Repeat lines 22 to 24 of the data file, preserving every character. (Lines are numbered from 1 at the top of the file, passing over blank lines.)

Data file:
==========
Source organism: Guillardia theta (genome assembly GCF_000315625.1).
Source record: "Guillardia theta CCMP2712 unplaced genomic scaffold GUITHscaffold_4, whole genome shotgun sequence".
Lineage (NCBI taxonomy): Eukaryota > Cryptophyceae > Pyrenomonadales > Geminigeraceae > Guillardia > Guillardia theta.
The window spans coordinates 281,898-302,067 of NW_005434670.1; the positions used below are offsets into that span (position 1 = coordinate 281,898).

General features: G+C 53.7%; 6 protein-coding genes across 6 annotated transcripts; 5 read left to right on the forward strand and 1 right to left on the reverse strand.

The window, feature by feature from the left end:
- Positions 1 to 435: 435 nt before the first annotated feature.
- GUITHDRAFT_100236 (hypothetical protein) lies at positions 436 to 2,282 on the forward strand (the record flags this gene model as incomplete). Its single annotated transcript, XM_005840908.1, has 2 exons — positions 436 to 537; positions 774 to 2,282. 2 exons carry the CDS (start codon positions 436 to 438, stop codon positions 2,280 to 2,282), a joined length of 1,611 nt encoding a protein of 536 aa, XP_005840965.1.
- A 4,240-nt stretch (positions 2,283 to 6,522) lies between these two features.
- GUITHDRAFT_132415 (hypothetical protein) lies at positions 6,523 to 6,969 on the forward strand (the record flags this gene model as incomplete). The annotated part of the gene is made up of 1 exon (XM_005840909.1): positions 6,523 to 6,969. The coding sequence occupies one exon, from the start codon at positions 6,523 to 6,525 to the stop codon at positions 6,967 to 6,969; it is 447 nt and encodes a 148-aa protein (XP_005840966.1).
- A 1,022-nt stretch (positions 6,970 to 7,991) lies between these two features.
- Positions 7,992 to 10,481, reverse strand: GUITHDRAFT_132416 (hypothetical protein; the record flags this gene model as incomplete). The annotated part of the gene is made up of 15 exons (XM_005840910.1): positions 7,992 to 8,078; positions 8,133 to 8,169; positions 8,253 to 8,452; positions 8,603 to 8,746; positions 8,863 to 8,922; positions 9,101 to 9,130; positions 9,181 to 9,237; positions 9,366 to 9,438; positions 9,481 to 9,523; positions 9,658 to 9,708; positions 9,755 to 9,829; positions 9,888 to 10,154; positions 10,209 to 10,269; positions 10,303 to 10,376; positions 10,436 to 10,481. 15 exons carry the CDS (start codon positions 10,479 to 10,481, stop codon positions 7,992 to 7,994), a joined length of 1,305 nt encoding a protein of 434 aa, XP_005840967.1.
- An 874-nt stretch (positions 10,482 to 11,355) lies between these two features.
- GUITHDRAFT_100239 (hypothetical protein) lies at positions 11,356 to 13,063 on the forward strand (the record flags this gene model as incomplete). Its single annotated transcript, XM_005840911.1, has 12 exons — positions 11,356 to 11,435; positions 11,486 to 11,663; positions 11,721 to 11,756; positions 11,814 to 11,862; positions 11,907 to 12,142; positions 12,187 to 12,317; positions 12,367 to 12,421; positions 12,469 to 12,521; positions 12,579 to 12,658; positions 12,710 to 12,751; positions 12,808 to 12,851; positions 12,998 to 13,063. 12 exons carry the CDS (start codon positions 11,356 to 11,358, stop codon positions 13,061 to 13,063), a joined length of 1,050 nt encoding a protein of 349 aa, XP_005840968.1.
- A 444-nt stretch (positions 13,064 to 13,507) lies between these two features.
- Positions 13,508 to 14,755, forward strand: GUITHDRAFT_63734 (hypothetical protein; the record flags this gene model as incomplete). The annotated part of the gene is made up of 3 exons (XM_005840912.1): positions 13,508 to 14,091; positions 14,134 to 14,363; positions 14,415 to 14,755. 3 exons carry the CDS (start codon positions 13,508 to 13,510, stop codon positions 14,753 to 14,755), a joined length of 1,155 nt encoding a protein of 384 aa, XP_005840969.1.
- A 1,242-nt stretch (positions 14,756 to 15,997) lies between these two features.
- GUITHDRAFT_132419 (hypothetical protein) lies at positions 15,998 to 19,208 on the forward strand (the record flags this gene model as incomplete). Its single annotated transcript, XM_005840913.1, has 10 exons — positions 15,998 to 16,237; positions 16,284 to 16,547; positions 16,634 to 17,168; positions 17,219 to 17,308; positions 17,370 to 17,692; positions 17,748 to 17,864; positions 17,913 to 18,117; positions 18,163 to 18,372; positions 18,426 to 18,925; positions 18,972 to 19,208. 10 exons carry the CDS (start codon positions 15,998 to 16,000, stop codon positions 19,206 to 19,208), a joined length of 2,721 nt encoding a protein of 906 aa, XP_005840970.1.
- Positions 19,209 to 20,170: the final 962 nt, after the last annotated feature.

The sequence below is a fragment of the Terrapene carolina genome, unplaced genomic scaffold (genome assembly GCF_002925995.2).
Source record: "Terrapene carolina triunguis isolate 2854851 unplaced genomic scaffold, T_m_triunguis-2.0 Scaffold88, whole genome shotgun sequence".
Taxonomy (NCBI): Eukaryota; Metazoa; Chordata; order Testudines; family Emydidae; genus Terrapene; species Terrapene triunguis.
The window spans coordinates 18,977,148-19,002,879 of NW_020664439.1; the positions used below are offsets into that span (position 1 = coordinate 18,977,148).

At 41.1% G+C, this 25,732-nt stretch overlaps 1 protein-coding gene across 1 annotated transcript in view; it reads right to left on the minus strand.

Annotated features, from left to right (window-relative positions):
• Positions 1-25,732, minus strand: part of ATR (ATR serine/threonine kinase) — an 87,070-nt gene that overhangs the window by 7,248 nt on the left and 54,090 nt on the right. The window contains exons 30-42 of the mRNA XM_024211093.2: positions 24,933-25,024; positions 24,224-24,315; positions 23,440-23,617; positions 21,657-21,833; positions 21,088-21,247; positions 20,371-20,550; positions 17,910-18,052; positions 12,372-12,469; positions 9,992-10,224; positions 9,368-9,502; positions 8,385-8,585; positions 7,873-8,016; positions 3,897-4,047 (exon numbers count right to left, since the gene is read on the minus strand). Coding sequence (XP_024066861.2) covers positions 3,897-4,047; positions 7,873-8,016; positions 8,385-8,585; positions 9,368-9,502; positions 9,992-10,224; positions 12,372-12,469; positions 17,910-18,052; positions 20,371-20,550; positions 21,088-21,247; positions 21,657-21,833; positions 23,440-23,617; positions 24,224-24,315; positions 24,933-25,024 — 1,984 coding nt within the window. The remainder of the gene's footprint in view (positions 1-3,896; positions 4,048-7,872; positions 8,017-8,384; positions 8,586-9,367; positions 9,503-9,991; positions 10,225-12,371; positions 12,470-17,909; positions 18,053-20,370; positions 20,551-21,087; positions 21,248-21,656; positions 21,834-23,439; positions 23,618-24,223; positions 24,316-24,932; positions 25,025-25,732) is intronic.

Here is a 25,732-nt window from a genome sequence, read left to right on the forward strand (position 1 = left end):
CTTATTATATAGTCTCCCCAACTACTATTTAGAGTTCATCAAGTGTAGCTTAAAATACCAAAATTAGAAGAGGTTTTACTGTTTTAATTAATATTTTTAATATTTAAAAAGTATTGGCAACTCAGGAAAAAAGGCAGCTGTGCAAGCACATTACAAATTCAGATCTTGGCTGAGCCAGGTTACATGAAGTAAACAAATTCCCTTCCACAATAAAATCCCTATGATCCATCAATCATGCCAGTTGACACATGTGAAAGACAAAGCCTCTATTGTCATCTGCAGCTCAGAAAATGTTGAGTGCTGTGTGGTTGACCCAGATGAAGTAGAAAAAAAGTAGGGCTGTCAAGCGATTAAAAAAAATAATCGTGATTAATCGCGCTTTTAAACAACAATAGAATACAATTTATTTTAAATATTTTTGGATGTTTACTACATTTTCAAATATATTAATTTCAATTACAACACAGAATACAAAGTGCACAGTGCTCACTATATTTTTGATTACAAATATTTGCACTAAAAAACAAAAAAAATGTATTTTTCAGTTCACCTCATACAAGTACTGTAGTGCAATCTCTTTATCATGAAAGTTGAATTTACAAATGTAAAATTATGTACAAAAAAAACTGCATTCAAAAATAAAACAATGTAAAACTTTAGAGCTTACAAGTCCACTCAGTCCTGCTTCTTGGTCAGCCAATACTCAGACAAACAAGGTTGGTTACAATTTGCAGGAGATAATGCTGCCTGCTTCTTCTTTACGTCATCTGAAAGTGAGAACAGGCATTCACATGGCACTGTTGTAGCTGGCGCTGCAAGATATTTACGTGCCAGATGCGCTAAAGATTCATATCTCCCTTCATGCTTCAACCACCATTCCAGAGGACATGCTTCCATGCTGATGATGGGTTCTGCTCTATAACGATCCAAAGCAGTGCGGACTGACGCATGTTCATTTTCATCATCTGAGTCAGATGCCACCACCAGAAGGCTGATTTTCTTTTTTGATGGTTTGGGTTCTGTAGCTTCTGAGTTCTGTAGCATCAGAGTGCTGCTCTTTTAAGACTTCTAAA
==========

Taxonomy (NCBI): Eukaryota; Metazoa; Chordata; order Testudines; family Emydidae; genus Terrapene; species Terrapene triunguis.
The window spans coordinates 18,977,148-19,002,879 of NW_020664439.1; the positions used below are offsets into that span (position 1 = coordinate 18,977,148).

At 41.1% G+C, this 25,732-nt stretch overlaps 1 protein-coding gene across 1 annotated transcript in view; it reads right to left on the minus strand.